Across Texas, early voting for this November’s elections is happening right now. But mobile voting locations, like those sometimes found on college campuses are mostly absent, because of a new law passed during the 2019 legislative session. Texas Democrats are now suing the state over the effective elimination of temporary or mobile early voting sites, alleging unconstitutional discrimination against young voters.
Brandon Rottinghaus is a political science professor at the University of Houston. He says Democrats argue that mobile voting “harvests” voters who wouldn’t otherwise cast ballots, and provides opportunities for people who can’t get to fixed voting locations. Republicans who passed the bill that eliminated most mobile polling places say it’s an anti-fraud measure, and that harvesting voters in this way “games the system” by encouraging particular groups of people to vote.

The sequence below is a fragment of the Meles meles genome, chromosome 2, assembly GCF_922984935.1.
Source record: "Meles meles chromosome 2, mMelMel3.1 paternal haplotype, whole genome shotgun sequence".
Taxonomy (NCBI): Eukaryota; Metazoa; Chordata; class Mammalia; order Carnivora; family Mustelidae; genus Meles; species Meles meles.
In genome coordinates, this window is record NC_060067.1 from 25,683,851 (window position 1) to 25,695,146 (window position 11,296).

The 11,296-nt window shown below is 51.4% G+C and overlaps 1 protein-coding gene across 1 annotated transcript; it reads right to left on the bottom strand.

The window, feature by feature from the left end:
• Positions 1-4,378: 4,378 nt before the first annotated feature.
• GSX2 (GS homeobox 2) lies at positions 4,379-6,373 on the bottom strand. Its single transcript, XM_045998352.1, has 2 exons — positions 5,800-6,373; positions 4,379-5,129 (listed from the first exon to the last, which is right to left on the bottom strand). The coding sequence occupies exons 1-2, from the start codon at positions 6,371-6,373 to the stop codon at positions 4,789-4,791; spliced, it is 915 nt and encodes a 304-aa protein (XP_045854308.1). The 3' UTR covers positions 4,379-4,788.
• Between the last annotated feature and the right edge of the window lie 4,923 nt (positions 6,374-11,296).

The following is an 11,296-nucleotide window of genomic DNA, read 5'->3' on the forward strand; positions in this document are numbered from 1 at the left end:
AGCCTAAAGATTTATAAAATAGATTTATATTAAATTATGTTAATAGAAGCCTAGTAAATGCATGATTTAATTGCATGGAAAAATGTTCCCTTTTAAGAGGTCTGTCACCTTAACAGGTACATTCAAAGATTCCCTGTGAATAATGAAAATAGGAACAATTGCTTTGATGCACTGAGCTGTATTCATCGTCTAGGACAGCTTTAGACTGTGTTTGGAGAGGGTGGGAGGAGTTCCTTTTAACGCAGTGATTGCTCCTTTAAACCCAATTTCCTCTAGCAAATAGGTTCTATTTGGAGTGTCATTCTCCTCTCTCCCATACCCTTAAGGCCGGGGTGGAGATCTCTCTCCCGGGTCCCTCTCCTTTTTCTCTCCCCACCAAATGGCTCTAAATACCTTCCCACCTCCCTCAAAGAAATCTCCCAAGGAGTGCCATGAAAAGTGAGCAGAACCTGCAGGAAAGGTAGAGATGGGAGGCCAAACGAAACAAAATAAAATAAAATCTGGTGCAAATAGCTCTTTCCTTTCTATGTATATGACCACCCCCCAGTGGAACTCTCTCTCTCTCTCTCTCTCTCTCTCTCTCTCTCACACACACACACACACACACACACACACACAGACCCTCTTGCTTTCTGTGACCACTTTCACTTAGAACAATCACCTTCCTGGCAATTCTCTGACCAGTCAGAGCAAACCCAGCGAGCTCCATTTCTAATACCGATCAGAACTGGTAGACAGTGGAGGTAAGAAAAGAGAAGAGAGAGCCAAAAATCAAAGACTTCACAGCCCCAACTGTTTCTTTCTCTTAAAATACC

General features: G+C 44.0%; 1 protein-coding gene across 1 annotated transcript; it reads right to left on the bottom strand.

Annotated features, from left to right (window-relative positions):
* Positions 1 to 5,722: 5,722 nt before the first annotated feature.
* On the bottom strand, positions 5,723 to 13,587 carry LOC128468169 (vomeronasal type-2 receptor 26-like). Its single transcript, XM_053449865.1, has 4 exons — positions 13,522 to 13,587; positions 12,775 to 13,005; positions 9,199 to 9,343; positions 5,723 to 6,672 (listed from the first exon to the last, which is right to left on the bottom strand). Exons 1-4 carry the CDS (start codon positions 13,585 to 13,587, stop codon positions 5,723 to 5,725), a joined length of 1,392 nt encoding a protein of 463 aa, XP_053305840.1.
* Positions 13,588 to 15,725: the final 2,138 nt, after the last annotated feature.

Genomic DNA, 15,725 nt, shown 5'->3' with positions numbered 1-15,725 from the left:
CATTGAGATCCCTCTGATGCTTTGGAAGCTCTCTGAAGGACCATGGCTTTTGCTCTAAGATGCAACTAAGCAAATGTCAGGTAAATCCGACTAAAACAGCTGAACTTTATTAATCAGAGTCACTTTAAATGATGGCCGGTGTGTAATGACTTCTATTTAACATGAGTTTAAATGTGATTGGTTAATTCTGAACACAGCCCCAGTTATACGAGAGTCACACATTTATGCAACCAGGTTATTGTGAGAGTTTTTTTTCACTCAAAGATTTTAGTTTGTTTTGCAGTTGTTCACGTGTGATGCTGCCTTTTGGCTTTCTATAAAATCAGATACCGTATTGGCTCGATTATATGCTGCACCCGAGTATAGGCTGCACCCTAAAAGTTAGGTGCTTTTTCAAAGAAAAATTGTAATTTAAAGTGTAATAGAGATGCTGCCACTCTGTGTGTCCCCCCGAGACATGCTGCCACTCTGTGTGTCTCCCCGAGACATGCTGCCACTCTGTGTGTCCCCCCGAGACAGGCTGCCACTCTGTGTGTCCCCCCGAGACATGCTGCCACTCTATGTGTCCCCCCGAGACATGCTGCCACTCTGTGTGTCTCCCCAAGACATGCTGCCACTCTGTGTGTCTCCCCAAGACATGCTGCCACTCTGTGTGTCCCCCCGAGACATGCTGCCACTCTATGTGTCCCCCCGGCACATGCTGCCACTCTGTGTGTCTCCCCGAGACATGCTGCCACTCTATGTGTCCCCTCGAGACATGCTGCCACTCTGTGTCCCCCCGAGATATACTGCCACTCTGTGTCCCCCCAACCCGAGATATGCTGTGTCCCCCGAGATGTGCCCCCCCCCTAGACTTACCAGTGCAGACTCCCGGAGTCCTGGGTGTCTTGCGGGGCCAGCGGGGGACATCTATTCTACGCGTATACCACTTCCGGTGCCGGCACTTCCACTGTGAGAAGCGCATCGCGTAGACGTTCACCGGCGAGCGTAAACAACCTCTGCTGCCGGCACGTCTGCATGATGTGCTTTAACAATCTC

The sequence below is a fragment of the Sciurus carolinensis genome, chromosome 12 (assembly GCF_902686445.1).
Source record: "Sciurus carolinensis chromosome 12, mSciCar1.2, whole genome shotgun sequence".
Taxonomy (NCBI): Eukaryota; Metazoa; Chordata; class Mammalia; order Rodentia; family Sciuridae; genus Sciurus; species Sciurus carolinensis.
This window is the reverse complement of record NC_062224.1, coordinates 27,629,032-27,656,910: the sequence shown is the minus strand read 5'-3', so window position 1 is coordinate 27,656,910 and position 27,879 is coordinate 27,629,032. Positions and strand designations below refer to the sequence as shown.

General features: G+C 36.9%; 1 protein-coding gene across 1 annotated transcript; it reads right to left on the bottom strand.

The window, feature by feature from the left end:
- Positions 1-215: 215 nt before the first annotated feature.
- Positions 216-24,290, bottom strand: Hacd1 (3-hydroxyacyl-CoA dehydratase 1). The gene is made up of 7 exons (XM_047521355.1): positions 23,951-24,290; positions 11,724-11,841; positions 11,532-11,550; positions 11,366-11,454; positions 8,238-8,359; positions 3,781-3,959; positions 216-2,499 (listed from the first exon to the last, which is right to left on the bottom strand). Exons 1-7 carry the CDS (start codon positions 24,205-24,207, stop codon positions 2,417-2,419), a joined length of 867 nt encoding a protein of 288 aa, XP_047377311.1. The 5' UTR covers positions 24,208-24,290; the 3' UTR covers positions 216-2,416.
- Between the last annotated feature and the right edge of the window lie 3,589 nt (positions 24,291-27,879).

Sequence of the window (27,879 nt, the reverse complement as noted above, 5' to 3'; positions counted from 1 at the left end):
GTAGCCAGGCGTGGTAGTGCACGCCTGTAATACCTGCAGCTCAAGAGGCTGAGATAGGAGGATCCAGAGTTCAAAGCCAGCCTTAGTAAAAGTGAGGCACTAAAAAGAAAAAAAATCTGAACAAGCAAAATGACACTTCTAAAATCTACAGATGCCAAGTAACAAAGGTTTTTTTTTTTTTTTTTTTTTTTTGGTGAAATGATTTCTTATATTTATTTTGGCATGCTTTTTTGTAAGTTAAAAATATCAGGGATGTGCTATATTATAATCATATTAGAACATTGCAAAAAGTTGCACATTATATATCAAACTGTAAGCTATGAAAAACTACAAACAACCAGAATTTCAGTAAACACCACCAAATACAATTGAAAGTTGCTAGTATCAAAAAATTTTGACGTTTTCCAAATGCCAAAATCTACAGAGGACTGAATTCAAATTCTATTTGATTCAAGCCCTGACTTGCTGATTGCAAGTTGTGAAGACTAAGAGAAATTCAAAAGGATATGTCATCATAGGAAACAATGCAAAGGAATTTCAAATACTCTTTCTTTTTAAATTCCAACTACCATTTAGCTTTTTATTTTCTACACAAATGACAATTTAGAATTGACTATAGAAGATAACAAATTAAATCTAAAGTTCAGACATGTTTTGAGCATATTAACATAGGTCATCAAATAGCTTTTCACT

“It’s the harvesting aspect that’s key here,” Rottinghaus says. “Republicans have cued in on this – the expectation that they can ferret out some illegal voting.”
Mobile polling places tend to be smaller than typical early voting locations, and they’re often set up for just a portion of the early voting period, often on college campuses and senior living facilities. Rottinghaus says their presence leads to higher turnout. And that matters in Texas, where turnout is usually quite low.
“All the scholarship that we have on voting shows that if you reduce the cost of voting – things like travel time or information cost… – people will vote,” Rottinghaus says.
Rottinghaus says that once people begin voting, they keep doing it.
From a legal perspective, Rottinghaus believes the conflict over how and where people can vote will continue to be an important one, especially in Texas.
“This is going to be the next generation of the civil rights battles in Texas,” Rottinghaus says. “It’s been about gerrymandering, voter IDs. The next will be about access to polling locations.”
Written by Shelly Brisbin.